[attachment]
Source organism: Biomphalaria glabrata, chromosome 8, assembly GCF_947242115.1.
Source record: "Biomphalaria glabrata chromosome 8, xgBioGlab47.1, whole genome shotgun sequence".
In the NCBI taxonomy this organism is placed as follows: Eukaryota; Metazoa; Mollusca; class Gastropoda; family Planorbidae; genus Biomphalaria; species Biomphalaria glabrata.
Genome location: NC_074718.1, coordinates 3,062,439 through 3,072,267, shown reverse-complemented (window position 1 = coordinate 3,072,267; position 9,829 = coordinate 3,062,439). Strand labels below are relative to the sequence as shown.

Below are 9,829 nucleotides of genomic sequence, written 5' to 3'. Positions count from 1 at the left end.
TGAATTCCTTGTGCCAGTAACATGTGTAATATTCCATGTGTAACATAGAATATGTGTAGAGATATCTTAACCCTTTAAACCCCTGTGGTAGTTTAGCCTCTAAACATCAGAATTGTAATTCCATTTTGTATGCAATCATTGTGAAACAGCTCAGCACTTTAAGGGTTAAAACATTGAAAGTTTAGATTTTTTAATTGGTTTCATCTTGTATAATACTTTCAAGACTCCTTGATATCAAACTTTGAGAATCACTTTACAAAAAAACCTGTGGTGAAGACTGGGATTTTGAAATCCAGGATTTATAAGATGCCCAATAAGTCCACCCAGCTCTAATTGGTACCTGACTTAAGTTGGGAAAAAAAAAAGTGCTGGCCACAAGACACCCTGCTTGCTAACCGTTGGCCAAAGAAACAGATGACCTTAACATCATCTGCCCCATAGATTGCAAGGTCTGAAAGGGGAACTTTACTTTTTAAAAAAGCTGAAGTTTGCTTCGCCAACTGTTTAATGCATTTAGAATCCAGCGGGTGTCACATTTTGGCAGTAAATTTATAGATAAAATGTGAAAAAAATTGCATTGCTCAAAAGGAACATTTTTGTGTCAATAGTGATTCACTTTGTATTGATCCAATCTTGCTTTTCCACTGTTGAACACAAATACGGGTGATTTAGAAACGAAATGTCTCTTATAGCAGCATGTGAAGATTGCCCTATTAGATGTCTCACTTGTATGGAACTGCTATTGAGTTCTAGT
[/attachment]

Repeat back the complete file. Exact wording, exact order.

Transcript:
Source organism: Biomphalaria glabrata, chromosome 8, assembly GCF_947242115.1.
Source record: "Biomphalaria glabrata chromosome 8, xgBioGlab47.1, whole genome shotgun sequence".
In the NCBI taxonomy this organism is placed as follows: Eukaryota; Metazoa; Mollusca; class Gastropoda; family Planorbidae; genus Biomphalaria; species Biomphalaria glabrata.
Genome location: NC_074718.1, coordinates 3,062,439 through 3,072,267, shown reverse-complemented (window position 1 = coordinate 3,072,267; position 9,829 = coordinate 3,062,439). Strand labels below are relative to the sequence as shown.

Below are 9,829 nucleotides of genomic sequence, written 5' to 3'. Positions count from 1 at the left end.
TGAATTCCTTGTGCCAGTAACATGTGTAATATTCCATGTGTAACATAGAATATGTGTAGAGATATCTTAACCCTTTAAACCCCTGTGGTAGTTTAGCCTCTAAACATCAGAATTGTAATTCCATTTTGTATGCAATCATTGTGAAACAGCTCAGCACTTTAAGGGTTAAAACATTGAAAGTTTAGATTTTTTAATTGGTTTCATCTTGTATAATACTTTCAAGACTCCTTGATATCAAACTTTGAGAATCACTTTACAAAAAAACCTGTGGTGAAGACTGGGATTTTGAAATCCAGGATTTATAAGATGCCCAATAAGTCCACCCAGCTCTAATTGGTACCTGACTTAAGTTGGGAAAAAAAAAAGTGCTGGCCACAAGACACCCTGCTTGCTAACCGTTGGCCAAAGAAACAGATGACCTTAACATCATCTGCCCCATAGATTGCAAGGTCTGAAAGGGGAACTTTACTTTTTAAAAAAGCTGAAGTTTGCTTCGCCAACTGTTTAATGCATTTAGAATCCAGCGGGTGTCACATTTTGGCAGTAAATTTATAGATAAAATGTGAAAAAAATTGCATTGCTCAAAAGGAACATTTTTGTGTCAATAGTGATTCACTTTGTATTGATCCAATCTTGCTTTTCCACTGTTGAACACAAATACGGGTGATTTAGAAACGAAATGTCTCTTATAGCAGCATGTGAAGATTGCCCTATTAGATGTCTCACTTGTATGGAACTGCTATTGAGTTCTAGT